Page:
This is followed by a risk assessment, which should include an assessment of the basement usage and customer’s expectation. The standard identifies three grades of basement dependant on usage. Grade 1 is usually car parking where some seepage and damp areas may be acceptable but drainage may be needed for the seepage. Grade 2 is generally plant rooms with electrical equipment that requires a higher level of protection against water ingress than Grade 1, so no water seepage but damp areas may be tolerable. Finally, Grade 3, usually habitable residential or commercial areas where no water penetration is acceptable and the area should have ventilation, dehumidification or air conditioning appropriate for intended use.

Dependent on the outcome of the risk assessment, BS 8102 recommends the use of two waterproofing systems in more critical cases. The methods of waterproofing are split into three categories: Type A is for barrier systems, eg membranes, Type B is for reinforced concrete or structural steel and Type C is drained protection. Where two systems are to be used, they must be of different ‘types’. The design intent here is admirable but to many this is an extra expense, so it is important to remember that the use of two cheap systems is unlikely to achieve the intended result.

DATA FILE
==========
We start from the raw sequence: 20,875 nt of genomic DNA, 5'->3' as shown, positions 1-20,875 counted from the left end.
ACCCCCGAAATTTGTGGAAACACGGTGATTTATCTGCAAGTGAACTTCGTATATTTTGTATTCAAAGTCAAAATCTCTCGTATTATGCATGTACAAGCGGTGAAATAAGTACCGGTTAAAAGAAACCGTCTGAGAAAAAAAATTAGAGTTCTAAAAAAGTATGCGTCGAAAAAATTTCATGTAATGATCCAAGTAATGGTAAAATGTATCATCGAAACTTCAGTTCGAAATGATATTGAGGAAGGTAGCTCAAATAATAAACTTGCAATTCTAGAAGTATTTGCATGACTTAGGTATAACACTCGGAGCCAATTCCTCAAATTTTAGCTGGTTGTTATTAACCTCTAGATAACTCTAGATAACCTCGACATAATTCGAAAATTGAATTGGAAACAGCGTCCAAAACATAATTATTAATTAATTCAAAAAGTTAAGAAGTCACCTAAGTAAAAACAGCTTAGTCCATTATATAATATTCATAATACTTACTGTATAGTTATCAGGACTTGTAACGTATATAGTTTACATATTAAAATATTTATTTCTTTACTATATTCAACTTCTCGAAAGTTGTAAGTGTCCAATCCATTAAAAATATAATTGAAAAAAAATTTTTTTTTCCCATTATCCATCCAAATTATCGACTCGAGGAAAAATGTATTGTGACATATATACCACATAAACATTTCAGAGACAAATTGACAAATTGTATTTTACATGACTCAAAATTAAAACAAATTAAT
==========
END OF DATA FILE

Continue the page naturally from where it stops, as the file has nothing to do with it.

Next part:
Many people cite the Outwing v Thomas Weatherald case of 1999 for the reason why the 2009 revision of BS 8102 includes the principle of considering the use of two types of waterproofing. This case involved a property tanked externally using a bonded sheet membrane which failed, allowing water penetration. The contractor, Outwing, was found not to be liable because the problem was caused by design failure, not workmanship. The court held that for a tanking system to work when water pressure came to bear, it would have to be defect-free, which the court held as neither reasonable nor realistic.

The walls were constructed out of two skins of concrete block, sandwiching a layer of concrete in between. Even if the concrete had been reinforced, I do not think that this would comply with the requirements for Type B waterproofing. However, a land drain was positioned approximately one-third of the way up the wall and discharged to a soakaway a little distance from the building. In general, such land drains should be positioned below the basement slab level to prevent water perching against the membrane.